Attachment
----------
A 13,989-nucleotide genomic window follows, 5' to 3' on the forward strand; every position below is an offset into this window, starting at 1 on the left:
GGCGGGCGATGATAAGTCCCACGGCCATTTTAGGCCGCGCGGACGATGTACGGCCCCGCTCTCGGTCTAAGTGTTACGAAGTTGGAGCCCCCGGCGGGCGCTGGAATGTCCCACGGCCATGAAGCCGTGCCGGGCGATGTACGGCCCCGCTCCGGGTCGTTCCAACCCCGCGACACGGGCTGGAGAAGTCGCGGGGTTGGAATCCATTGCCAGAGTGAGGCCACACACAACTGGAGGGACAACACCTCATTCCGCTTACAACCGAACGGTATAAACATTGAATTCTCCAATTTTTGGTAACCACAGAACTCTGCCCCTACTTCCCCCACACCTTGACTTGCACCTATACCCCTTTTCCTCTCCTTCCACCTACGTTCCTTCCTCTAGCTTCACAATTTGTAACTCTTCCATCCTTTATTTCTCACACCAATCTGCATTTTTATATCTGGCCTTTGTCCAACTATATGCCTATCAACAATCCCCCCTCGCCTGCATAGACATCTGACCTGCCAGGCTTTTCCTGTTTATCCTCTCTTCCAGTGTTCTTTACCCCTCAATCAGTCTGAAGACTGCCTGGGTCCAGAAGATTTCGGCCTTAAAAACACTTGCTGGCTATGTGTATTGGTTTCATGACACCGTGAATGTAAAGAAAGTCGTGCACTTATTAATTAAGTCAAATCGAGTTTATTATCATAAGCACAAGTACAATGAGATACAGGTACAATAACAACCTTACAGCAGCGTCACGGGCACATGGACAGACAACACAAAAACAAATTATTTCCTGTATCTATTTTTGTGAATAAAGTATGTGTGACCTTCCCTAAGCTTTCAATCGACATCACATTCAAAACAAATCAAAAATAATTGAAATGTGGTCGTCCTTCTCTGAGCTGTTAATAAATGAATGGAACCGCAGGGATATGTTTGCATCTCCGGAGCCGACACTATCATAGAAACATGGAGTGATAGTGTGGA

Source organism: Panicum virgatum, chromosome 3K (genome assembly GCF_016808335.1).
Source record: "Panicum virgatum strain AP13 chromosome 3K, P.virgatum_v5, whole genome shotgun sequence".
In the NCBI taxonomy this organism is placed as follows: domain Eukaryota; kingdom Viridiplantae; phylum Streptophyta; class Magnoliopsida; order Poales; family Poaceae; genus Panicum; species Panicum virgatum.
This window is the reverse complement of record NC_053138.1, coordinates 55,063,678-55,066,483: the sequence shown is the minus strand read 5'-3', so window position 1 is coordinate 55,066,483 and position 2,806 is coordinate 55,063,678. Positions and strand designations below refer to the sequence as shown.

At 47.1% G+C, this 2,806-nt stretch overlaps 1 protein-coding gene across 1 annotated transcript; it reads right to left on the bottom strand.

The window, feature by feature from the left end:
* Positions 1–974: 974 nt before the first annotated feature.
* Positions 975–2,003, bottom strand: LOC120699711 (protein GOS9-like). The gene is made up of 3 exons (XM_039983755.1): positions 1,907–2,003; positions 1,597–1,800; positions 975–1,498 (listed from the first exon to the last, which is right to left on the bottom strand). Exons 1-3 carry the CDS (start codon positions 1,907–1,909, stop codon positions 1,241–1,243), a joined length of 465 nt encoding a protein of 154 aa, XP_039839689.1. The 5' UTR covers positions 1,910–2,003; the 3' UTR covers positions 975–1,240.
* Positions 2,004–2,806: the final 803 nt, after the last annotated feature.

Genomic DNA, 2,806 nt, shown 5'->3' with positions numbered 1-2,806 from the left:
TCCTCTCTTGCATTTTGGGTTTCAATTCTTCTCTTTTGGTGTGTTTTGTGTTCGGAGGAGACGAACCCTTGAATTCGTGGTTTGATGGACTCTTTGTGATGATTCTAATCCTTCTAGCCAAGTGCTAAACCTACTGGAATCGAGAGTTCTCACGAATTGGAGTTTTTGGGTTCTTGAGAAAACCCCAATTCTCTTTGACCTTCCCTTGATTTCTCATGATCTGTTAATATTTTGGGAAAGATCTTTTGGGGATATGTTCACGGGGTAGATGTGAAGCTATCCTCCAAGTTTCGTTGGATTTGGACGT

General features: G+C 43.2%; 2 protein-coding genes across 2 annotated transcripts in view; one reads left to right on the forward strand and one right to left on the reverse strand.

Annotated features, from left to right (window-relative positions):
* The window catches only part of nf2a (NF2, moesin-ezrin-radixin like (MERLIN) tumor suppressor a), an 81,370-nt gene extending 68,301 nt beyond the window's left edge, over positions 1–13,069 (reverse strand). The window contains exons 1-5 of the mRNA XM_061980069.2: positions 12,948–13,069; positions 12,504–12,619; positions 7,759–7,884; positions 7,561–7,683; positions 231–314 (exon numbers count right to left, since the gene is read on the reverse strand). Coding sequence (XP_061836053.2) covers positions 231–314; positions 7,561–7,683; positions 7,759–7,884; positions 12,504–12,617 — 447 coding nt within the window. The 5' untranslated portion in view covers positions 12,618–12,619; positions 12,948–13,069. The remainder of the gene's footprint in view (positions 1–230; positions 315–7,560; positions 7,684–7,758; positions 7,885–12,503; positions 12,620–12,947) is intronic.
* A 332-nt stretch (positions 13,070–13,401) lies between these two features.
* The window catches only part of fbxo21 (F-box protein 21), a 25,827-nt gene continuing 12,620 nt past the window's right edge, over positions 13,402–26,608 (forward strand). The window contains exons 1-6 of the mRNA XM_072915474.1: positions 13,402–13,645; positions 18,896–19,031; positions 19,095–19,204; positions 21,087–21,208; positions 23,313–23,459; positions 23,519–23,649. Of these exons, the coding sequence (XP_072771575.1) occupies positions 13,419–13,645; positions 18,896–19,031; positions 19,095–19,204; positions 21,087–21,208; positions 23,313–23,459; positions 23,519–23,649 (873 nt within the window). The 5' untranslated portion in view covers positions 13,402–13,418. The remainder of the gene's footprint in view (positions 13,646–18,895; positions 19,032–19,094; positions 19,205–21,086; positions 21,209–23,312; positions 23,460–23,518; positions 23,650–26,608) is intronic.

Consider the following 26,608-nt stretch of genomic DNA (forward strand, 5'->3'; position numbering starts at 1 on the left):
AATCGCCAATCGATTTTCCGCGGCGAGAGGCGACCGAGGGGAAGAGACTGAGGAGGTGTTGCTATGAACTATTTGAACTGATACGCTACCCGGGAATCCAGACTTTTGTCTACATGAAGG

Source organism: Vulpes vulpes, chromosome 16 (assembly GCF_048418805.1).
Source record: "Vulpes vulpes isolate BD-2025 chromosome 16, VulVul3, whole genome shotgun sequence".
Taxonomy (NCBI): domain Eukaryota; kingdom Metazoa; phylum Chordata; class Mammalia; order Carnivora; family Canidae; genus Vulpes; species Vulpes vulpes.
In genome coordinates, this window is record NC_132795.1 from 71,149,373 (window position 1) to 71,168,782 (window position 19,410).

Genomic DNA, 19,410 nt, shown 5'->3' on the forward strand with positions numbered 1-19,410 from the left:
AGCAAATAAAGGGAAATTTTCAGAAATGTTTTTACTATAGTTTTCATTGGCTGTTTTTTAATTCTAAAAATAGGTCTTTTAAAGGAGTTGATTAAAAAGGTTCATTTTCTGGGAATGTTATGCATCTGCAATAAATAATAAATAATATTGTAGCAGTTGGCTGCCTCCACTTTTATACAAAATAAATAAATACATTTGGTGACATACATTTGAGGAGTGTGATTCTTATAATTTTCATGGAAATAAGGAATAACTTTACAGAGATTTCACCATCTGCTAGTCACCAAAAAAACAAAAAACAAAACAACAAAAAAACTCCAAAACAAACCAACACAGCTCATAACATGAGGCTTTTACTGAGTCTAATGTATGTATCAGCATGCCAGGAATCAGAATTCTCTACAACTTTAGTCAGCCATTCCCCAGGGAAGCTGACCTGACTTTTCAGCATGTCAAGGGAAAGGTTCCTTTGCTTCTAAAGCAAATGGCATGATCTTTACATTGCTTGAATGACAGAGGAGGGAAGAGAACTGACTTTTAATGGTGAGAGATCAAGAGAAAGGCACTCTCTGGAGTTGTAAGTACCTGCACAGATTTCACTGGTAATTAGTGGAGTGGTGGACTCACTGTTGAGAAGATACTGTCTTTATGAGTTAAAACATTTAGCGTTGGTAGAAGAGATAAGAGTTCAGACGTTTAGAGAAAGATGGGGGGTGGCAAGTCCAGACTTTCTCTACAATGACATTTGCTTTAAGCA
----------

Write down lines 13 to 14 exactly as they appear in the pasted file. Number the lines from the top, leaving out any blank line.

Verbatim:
TCCTCTCTTGCATTTTGGGTTTCAATTCTTCTCTTTTGGTGTGTTTTGTGTTCGGAGGAGACGAACCCTTGAATTCGTGGTTTGATGGACTCTTTGTGATGATTCTAATCCTTCTAGCCAAGTGCTAAACCTACTGGAATCGAGAGTTCTCACGAATTGGAGTTTTTGGGTTCTTGAGAAAACCCCAATTCTCTTTGACCTTCCCTTGATTTCTCATGATCTGTTAATATTTTGGGAAAGATCTTTTGGGGATATGTTCACGGGGTAGATGTGAAGCTATCCTCCAAGTTTCGTTGGATTTGGACGT

General features: G+C 43.2%; 2 protein-coding genes across 2 annotated transcripts in view; one reads left to right on the forward strand and one right to left on the reverse strand.